The letter also says that white evangelicalism has been particularly susceptible to the alleged heresy, in part because faith leaders have accommodated white supremacy. The signers note that the Klu Klux Klan claimed the sign of the cross even as it terrorized Black people; the letter also says that, “an appeal to ‘biblical values’ has been used to demonize immigrants,” before continuing:

There is a powerful Christian witness for the common good in our past and in our present. White evangelicals in America can grow in faithfulness by following this cloud of witnesses, including the many white freedom-fighters who risked their lives standing up for love in the face of violence and hatred.

 

We urge all pastors, ministers, and priests to boldly make it clear that a commitment to Jesus Christ is incompatible with calls to violence, support of white Christian nationalism, conspiracy theories, and all religious and racial prejudice.

 

Just as it was tragically inconsistent for Christians in the 20th Century to support the Ku Klux Klan and Nazi ideology, it is unthinkable for Christians to support the Proud Boys, Oathkeepers, QAnon, 3 Percenters, America Firsters, and similar groups.



 

We urge faith leaders to engage pastorally with those who support or sympathize with these groups, and make it clear that our churches are not neutral about these matters: we are on the side of democracy, equality for all people, anti-racism, and the common good of all people.

 

Instead of seeing the United States as God’s chosen nation we thank God for the church around the world that calls people of all races, tongues and nations to the knowledge and love of God. Instead of seeing any particular political leader or party as divinely appointed, we believe in the prophetic and pastoral ministry of the church to all political leaders and parties. Instead of power through violence, we believe in and seek to imitate the powerful, servant love practiced by our Lord and Savior Jesus Christ.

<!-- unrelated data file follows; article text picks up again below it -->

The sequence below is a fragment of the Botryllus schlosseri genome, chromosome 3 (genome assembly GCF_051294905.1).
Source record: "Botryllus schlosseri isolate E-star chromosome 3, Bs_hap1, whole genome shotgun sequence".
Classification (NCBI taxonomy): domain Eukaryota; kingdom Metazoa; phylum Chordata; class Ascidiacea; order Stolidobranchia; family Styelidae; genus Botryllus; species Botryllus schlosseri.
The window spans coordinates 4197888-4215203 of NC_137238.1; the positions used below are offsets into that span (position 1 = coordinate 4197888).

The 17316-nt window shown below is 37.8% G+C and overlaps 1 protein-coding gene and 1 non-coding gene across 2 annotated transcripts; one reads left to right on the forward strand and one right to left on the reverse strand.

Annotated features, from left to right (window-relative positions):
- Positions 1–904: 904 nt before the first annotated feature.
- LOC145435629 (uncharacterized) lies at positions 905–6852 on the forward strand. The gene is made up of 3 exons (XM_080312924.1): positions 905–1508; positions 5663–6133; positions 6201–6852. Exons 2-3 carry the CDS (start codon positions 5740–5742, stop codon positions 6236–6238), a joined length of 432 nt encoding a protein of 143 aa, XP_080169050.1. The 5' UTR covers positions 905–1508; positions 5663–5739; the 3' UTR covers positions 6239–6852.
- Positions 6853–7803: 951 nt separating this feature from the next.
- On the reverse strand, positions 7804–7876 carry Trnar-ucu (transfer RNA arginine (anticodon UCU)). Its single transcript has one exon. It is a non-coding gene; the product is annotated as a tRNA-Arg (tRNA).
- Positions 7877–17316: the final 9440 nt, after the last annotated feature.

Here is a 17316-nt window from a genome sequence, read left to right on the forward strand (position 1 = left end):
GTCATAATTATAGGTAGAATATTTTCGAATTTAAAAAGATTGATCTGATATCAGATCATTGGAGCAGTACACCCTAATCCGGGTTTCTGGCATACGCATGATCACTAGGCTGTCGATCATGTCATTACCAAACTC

Our faith will not allow us to remain silent at such a time as this. We are also aware that our world needs more than a statement right now… we need action.

Read the entire letter here.

When discussing the letter with NPR, organizer Doug Pagitt — who leads the evangelical group Vote Common Good — said the prayers the Capitol attackers said in the Senate after overrunning the chamber were delivered in a way that would have been familiar to evangelicals or charismatic Christians. NPR reports:

“People from our very communities called people to this action in the days before, unleashed them into the Capitol, and then chose to baptize that action in the name of Christ,” Pagitt said. “And this is our time where we need to stand up.”

 

[…]

 

During last week’s Zoom call, Mae Elise Cannon of the ecumenical group Churches for Middle East Peace, called out unnamed evangelical leaders who she said have declined to sign, citing concerns including how it would go over with their churches or religious organizations.

 

“White evangelical brothers and sisters, where are you?” Cannon said. “There’s a few of us on this call today, but let me tell you how many people said ‘no.’ “

Read the entire NPR report here.